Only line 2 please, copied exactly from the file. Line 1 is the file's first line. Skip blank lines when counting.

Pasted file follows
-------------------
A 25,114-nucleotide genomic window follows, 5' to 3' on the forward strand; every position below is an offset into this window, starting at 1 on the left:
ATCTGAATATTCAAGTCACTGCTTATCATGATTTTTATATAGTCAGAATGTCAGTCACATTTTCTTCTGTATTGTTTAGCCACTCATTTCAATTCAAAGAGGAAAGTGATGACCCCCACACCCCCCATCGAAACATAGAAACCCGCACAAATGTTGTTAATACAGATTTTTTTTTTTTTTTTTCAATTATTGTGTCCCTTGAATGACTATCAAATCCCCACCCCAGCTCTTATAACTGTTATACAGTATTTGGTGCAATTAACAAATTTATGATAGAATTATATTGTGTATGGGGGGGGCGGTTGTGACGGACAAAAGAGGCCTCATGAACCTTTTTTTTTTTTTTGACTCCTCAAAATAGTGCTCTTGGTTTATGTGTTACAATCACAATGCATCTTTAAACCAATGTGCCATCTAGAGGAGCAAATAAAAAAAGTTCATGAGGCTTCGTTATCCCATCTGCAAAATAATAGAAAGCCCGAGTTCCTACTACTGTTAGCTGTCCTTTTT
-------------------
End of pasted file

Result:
ATCTGAATATTCAAGTCACTGCTTATCATGATTTTTATATAGTCAGAATGTCAGTCACATTTTCTTCTGTATTGTTTAGCCACTCATTTCAATTCAAAGAGGAAAGTGATGACCCCCACACCCCCCATCGAAACATAGAAACCCGCACAAATGTTGTTAATACAGATTTTTTTTTTTTTTTTTCAATTATTGTGTCCCTTGAATGACTATCAAATCCCCACCCCAGCTCTTATAACTGTTATACAGTATTTGGTGCAATTAACAAATTTATGATAGAATTATATTGTGTATGGGGGGGGCGGTTGTGACGGACAAAAGAGGCCTCATGAACCTTTTTTTTTTTTTTGACTCCTCAAAATAGTGCTCTTGGTTTATGTGTTACAATCACAATGCATCTTTAAACCAATGTGCCATCTAGAGGAGCAAATAAAAAAAGTTCATGAGGCTTCGTTATCCCATCTGCAAAATAATAGAAAGCCCGAGTTCCTACTACTGTTAGCTGTCCTTTTT